Some inductors may be tunable, and these tunable inductors can be used for tunable filtering, tunable matching, tunable harmonic suppression, tunable oscillators, and the like. Some surface mount device (SMD) tunable coils rely on a mechanical screw to tune the coil. When this is the case, mechanical tuning is commonly performed only once during the assembly, and once tuned, the mechanical tuning may not be easily changed afterwards.

SUMMARY

In some example embodiments, there may be provided an apparatus. The apparatus may include a chamber including a first cavity and a second cavity, wherein the chamber further includes a first fluid suspended in a second fluid; a first electrode adjacent to the first cavity; a second electrode adjacent to the second cavity; a third electrode configured to provide a common electrode to the first electrode and the second electrode; and at least one coil adjacent to at least one of the first cavity or the second cavity, wherein an inductance value of the coil is varied by at least applying a driving signal between the common electrode and the first electrode and/or the second electrode.

In some variations, one or more of the features disclosed herein including the following features can optionally be included in any feasible combination The applied driving signal may move the first fluid. The moving may cause a change in a permeability of at least one of a core of the coil or a medium adjacent to the coil. The first electrode may be in contact, directly and/or through a coating, with at least one of the first fluid or the second fluid. The first fluid and/or the second fluid may include one or more particles and/or one or more nanoparticles having a certain permeability. The driving signal may provide a field that affects the move of the first fluid. The field may be produced by the driving signal includes at least one of an electric field, a magnetic field, and/or a combination of the two. The at least one coil may provide at least one of first electrode, the second electrode, and/or the common electrode. The chamber may be arranged at least one of on top, below, inlaid and/or within a substrate, and wherein the coil is arranged at least one of on top, below, inlaid, and/or within the substrate. A plurality of cavities may be arranged into a chain structure and/or a grid structure, wherein at least one coil is arranged adjacent to at least one of the cavities.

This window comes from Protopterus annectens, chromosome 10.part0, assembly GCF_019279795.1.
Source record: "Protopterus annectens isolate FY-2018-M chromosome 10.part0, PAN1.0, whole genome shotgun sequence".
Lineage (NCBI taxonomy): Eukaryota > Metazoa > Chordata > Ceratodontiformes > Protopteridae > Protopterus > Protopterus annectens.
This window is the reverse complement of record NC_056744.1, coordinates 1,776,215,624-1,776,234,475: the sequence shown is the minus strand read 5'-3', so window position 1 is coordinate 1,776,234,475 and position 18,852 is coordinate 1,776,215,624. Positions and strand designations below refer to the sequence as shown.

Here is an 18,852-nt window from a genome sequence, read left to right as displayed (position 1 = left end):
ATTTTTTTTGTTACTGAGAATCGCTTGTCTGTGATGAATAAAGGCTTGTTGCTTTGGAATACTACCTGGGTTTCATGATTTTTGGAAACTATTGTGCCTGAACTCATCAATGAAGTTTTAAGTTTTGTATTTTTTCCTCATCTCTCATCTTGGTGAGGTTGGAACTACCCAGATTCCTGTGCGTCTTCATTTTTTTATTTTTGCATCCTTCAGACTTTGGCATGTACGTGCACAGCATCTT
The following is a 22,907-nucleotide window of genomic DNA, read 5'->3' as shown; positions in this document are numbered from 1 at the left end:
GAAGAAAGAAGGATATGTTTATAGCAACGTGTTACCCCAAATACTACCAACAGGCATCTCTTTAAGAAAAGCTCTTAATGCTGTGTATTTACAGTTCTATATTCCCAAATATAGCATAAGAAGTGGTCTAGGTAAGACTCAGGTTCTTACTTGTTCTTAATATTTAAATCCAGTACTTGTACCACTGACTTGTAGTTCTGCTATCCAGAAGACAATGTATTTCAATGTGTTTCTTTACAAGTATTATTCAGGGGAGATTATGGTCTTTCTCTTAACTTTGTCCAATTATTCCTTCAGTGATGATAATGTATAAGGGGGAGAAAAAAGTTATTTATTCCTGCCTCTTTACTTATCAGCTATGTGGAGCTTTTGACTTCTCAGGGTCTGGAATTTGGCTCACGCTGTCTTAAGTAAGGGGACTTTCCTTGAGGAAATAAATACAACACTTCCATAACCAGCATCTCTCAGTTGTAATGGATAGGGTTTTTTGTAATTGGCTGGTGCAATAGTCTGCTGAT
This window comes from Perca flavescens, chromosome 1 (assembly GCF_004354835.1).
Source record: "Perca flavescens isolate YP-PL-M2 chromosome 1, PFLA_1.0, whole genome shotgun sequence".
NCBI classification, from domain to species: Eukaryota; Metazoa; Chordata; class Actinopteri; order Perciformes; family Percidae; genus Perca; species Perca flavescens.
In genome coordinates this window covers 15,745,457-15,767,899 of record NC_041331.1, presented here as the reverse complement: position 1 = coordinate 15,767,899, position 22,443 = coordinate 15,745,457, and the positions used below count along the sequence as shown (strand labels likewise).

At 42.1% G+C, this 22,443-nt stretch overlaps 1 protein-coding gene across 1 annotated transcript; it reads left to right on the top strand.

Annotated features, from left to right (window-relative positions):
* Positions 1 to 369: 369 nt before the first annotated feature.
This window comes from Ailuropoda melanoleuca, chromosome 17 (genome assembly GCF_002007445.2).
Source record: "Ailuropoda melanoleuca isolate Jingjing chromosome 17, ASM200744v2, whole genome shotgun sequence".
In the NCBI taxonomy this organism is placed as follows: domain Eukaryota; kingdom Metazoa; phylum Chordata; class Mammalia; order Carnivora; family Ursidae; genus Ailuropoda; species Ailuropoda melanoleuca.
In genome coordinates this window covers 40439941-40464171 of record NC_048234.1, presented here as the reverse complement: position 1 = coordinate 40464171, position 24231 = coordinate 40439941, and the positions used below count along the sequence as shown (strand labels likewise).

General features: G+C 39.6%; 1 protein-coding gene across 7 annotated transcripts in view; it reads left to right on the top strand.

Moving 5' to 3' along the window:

The above-noted aspects and features may be implemented in systems, apparatus, methods, and/or articles depending on the desired configuration. The details of one or more variations of the subject matter described herein are set forth in the accompanying drawings and the description below. Features and advantages of the subject matter described herein will be apparent from the description and drawings, and from the claims.

DESCRIPTION OF THE DRAWINGS

In the drawings,

FIG. 1 depicts an example system for electrowetting, in accordance with some example embodiments;

FIG. 2 depicts an example of a tunable coil based on electrowetting, in accordance with some example embodiments;

FIG. 3A depicts an example of a planar spiral coil, in accordance with some example embodiments;

FIG. 3B depicts isometric and cross-section views of a tunable planar coil based on electrowetting, in accordance with some example embodiments;

FIG. 3C depicts an additional example of a tunable coil based on electrowetting, in accordance with some example embodiments;

FIG. 4 depicts an additional example of a tunable coil implemented using a meandering type coil based on electrowetting, in accordance with some example embodiments;